So, what is the “bigger picture?” To me, it’s life, and it also represents how we live our life. Do you want to be that person sweating the little things, or do you want to be able to let things go, be happy, and enjoy the good moments to the fullest. I finally realized how unhappy I was and decided that it was time to make a change. I had a place to live, food, clothes, a car, plenty of other luxury items, two wonderful children, and a loving wife. I needed to broaden my perspective, because I wasn’t allowing myself to enjoy these great things that I already have. Most of us forget that there are people out their that don’t have enough food to eat, don’t have a place to sleep, have to live in battle-torn conditions, have to deal with racial or religious discrimination on a daily basis, etc. With all of that in mind, most of us have it pretty good, and I think we all just need to sit back and realize that sometimes. Once you have a greater perspective for your place in the world, the fear of going on stage and playing in front of people, seems trivial when compared to the hundreds, thousands of people who suffer and die everyday around the world. Be thankful for what you have and grateful for the fact that you can go on stage and share your passion with others.
Now, allow me to backtrack and address the inevitable failures that we will have to deal with and overcome in our lives. Failures are important, because anything worth doing is never easy. You need failure to grow as a person. I think that most of us who suffer with anxiety probably let our fears have too much power and dictate our lives. We also tend to blame others for our failures in certain circumstances. I fully admit that I have done this on several occasions. This “blaming” is another habit that is unhealthy and that will continue to keep us from moving forward. The only way to get past our mental roadblock(s) is to embrace our failure and turn the tables on the mental game that we play. Instead of thinking, “I must be really bad at this, because I just had a horrible audition/interview,” we have to think in a more constructive manner. First, make sure that you take the time to prepare and set yourself up for the best possible outcome. Next, if you get that job or position, wonderful! If not, say to yourself, “I know that I put forth my best effort, so how can I continue to get better?” This isn’t to say that you shouldn’t feel disappointed, but you have to treat everything as a learning experience, because too much negativity inevitably leads to more failure.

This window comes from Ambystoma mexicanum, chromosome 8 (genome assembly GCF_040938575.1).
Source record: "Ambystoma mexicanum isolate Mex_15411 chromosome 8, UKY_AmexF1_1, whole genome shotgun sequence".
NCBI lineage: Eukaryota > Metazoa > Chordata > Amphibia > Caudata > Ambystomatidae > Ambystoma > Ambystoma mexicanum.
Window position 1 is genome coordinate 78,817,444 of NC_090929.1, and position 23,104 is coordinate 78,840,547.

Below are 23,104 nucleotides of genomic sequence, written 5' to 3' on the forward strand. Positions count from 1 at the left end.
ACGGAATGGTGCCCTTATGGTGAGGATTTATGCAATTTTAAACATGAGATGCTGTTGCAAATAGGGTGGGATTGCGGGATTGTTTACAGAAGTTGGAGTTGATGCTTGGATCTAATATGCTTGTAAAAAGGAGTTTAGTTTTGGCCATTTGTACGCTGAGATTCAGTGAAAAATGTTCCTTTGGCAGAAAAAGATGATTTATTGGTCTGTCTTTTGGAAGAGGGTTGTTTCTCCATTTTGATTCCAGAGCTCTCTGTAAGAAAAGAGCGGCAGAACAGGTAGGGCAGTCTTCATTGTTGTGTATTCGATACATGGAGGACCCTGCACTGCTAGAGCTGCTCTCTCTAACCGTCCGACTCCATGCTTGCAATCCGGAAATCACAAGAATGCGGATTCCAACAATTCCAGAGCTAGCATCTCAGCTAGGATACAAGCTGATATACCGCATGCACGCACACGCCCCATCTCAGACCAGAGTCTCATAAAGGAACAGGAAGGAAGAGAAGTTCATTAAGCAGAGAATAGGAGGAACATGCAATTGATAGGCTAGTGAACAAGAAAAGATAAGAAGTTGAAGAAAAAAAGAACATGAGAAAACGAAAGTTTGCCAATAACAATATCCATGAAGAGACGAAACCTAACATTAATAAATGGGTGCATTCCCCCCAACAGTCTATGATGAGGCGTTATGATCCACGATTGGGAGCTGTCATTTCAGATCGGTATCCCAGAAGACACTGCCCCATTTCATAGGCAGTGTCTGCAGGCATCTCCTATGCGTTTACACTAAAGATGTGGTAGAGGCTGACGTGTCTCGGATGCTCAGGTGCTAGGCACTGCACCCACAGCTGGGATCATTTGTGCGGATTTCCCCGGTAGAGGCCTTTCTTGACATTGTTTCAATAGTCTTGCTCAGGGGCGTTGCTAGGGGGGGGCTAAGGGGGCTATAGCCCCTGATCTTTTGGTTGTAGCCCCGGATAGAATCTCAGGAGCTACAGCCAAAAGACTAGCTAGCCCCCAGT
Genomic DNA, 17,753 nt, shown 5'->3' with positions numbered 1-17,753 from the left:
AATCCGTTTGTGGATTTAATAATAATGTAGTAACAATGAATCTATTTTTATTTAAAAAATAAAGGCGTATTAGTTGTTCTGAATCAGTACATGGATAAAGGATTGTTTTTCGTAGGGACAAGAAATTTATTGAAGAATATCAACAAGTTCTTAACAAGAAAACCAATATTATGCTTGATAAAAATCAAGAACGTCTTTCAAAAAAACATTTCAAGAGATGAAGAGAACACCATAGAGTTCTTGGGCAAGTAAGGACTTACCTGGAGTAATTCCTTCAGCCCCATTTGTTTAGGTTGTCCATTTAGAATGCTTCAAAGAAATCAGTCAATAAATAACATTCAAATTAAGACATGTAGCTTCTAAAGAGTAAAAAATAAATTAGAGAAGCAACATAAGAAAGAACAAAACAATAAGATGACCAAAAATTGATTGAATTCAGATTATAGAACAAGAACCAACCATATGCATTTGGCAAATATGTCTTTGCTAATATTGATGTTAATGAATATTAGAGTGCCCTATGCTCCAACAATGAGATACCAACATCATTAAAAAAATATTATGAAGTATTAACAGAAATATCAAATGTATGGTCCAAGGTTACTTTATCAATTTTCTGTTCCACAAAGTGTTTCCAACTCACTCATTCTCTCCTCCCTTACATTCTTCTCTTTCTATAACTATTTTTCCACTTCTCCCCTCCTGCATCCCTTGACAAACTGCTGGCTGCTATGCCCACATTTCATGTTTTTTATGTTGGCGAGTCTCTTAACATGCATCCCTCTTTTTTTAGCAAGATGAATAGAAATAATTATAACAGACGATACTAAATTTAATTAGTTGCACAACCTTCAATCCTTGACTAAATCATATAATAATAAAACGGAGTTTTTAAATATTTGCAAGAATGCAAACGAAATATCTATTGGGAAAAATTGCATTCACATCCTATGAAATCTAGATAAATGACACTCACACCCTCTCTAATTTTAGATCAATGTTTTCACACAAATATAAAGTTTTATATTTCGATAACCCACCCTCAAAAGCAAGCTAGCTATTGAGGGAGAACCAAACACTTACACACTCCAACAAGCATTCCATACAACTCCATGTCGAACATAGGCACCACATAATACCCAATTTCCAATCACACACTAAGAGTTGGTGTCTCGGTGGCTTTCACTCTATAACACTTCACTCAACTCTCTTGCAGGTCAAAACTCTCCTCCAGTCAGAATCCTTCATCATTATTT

I have always set very lofty goals for myself, and in recent years, I have wondered if I should lower my expectations. The answer is definitely no, because if I lower my expectations, then I will never reach my full potential, no matter the ultimate outcome. A colleague of mine, Marcus Redden, wrote a wonderful blog post on this topic recently. It can be read here. The fact that I don’t play in a top-tier orchestra, or that I’m not a professor at a top university doesn’t make me a lesser person. Failure does not define the person, but rather it is the decision or action taken after a collapse that can tell us who we really are.
My ultimate goal has always been to become a college professor, more specifically, a horn professor. I don’t plan on backing away from that goal anytime soon. Sure, it’s disappointing that it hasn’t happened yet, but I know that there is a great opportunity waiting for me, so I just have to keep pushing myself. In the meantime, I may not completely enjoy my current job, but I have to see the positive. I have all the things that I need, I get to spend time with my kids and watch them grow, and I also get to mentor some pretty talented young horn players. My life may not be what I expected, but it’s pretty good at the moment. Ultimately, the choice is yours. You can either enjoy life, or continue to make yourself miserable.